state-of-the-art, clean private medical clinics partner with the often ancient, crumbling ruins that house the city's mostly-free public health care to offer a dual system that serves the millions of Argentines and extranjeros alike who call Buenos Aires their home.
In San Telmo's Sunday market, the young classical guitarists and dancers of tomorrow work side by side the aging tango singers and other performers who once headlined the city's most notorious dance halls, entertaining the throngs of tourists eager for a glimpse of the romantic city they've read and seen snippets about in travel books and movies.
They (the tourists) search eagerly for mate in styrofoam take-out cups from street vendors while the artisans at whose booths they browse for overpriced gaucho treasures to take home to their unassuming friends share a carefully prepared drink through the bombilla in a special ritual that only the most ardent gringos ever truly come to understand....
I'm off to Retiro to pick up the kids, who are scheduled to arrive from Iguazu this morning at 08:00. I decide to take the train, and am rewarded with a free ride downtown (the ticket scanners for the train--which uses the same pay card system as the subway--rarely work here).
Clumps of police officers stand around, their presence deterring would-criminals, presumably. Dozens of street vendors hawk their wares, screaming enticements to the crowds rushing by. Mostly it's fresh tortillas, homemade cakes and too-sweet cafe-con-leche, but socks and travel packs of tissues are also on offer.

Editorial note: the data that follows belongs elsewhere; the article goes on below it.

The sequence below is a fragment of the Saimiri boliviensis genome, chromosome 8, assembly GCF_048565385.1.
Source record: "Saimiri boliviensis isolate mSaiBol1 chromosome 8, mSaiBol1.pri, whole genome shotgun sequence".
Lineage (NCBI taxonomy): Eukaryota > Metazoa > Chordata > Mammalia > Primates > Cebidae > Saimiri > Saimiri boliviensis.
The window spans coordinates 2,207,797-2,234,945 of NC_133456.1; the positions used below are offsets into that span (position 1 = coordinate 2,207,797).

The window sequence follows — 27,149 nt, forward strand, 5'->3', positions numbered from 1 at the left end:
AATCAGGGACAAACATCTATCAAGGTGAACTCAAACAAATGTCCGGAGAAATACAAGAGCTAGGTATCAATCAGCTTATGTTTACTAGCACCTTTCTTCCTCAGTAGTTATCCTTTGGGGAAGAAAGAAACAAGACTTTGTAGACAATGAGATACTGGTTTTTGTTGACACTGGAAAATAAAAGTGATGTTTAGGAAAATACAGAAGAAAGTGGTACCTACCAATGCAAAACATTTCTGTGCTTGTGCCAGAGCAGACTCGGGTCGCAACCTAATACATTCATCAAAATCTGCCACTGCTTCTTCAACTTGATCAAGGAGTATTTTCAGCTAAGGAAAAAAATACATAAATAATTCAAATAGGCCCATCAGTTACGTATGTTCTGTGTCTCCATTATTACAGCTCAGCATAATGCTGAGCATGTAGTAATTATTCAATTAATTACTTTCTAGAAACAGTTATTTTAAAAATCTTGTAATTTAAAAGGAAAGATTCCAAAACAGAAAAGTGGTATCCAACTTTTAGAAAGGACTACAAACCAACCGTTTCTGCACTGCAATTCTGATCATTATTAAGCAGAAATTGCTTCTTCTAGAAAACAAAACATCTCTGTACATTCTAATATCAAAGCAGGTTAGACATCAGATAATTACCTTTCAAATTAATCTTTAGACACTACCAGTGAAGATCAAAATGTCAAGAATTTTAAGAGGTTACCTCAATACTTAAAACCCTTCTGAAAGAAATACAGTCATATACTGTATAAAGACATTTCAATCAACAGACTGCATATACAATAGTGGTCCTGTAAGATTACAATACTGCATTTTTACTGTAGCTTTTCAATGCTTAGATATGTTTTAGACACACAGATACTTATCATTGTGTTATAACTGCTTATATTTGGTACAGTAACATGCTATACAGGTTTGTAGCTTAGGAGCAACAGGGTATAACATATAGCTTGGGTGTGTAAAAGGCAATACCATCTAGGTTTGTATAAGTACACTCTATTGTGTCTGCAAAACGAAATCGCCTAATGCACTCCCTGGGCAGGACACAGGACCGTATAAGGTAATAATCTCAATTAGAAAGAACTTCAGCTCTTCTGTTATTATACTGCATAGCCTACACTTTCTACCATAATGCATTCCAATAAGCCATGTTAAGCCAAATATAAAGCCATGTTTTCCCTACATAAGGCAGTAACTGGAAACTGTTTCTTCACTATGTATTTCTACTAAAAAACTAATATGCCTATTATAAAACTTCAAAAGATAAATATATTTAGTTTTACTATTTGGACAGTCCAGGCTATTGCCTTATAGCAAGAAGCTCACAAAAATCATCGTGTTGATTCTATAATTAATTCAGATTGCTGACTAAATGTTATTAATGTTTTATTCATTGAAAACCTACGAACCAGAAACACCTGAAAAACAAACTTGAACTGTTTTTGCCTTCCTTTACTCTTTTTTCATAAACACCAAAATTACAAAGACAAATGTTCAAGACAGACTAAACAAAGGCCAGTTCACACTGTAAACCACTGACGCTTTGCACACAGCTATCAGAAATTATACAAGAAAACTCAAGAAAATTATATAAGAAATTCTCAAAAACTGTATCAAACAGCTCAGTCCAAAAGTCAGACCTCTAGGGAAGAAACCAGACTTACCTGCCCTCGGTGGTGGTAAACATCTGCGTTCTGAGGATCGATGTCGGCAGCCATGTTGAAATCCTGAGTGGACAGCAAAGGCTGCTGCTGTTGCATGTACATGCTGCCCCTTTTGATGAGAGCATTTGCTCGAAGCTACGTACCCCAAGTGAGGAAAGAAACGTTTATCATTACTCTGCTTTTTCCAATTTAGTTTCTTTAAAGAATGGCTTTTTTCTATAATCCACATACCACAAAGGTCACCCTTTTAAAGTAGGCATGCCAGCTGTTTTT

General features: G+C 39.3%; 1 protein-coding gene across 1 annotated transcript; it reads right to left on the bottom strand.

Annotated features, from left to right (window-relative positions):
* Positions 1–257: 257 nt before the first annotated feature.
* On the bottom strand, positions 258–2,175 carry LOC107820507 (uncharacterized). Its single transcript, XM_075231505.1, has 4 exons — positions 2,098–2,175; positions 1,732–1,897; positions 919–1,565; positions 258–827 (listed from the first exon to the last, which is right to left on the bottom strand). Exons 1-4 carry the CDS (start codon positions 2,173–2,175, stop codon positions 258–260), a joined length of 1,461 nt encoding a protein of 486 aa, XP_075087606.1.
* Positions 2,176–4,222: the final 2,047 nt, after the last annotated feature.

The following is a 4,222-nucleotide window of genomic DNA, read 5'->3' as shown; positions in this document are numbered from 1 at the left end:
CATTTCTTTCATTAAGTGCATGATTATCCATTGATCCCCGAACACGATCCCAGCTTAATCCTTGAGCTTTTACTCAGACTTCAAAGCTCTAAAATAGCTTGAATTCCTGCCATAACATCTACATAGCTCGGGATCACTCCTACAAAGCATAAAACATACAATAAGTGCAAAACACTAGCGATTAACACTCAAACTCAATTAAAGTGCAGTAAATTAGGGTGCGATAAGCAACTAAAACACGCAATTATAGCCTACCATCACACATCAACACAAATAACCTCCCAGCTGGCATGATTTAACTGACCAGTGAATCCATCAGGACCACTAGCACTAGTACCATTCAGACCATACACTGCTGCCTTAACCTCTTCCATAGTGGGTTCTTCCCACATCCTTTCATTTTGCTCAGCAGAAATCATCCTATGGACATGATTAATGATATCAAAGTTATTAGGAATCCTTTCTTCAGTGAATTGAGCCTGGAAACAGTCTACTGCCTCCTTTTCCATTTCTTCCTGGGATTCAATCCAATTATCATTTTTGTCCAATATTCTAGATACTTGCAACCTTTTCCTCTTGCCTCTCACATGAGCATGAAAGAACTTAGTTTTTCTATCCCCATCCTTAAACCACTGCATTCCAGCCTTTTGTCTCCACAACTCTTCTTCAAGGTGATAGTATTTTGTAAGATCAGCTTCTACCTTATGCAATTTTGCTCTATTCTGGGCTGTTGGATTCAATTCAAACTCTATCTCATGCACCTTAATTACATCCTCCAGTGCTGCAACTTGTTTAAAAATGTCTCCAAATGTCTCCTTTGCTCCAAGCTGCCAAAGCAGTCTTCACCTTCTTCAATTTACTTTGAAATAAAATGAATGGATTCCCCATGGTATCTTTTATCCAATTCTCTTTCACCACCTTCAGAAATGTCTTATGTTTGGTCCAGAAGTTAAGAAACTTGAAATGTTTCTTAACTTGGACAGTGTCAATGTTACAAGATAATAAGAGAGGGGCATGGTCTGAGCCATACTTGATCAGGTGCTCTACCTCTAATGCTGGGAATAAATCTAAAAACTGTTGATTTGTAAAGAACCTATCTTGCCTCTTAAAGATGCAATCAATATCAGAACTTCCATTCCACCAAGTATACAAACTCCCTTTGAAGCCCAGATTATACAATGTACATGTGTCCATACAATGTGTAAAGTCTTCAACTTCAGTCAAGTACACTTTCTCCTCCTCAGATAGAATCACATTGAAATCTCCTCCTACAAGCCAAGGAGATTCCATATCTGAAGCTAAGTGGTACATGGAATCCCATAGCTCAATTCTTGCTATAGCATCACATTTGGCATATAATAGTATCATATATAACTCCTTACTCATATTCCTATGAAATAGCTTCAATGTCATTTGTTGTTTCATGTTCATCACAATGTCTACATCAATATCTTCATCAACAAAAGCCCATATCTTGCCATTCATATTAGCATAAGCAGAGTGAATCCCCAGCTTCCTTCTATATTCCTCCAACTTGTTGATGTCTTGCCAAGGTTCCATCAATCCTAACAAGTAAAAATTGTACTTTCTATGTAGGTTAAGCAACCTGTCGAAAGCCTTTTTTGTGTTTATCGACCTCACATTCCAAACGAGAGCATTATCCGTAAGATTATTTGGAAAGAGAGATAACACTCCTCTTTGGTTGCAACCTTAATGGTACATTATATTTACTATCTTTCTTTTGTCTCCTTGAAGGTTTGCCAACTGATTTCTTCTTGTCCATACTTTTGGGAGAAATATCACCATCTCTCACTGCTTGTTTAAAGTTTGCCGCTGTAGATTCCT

Next to a tortilla stand (a makeshift BBQ perched precariously atop a shopping cart), a dog stretches luxuriously on a foam mattress already abandoned by the human who slept there overnight. Nearby, a not-yet-abandoned mattress still houses a sleepy street human.
They are outnumbered by the street children who walk barefoot through the bus terminal with their mothers or older siblings, searching for scraps of food or strangers with money.
Now begins a waiting game for me. The bus from Iguazu is, as usual, late. I settle in next to some mate drinkers and gaze intently at the screen nearby, scanning the ever-changing arrivals list for the Crucero del Norte bus that will soon bring my babies home from their adventure at the rain forest.
The wait is not unbearable; less than an hour and a half later, the familiar orange and yellow bus pulls into the platform, and two boys are smiling and waving at me from the upper deck. Seconds later, they are in my arms, laughing, hugging, bursting at the seams to tell stories.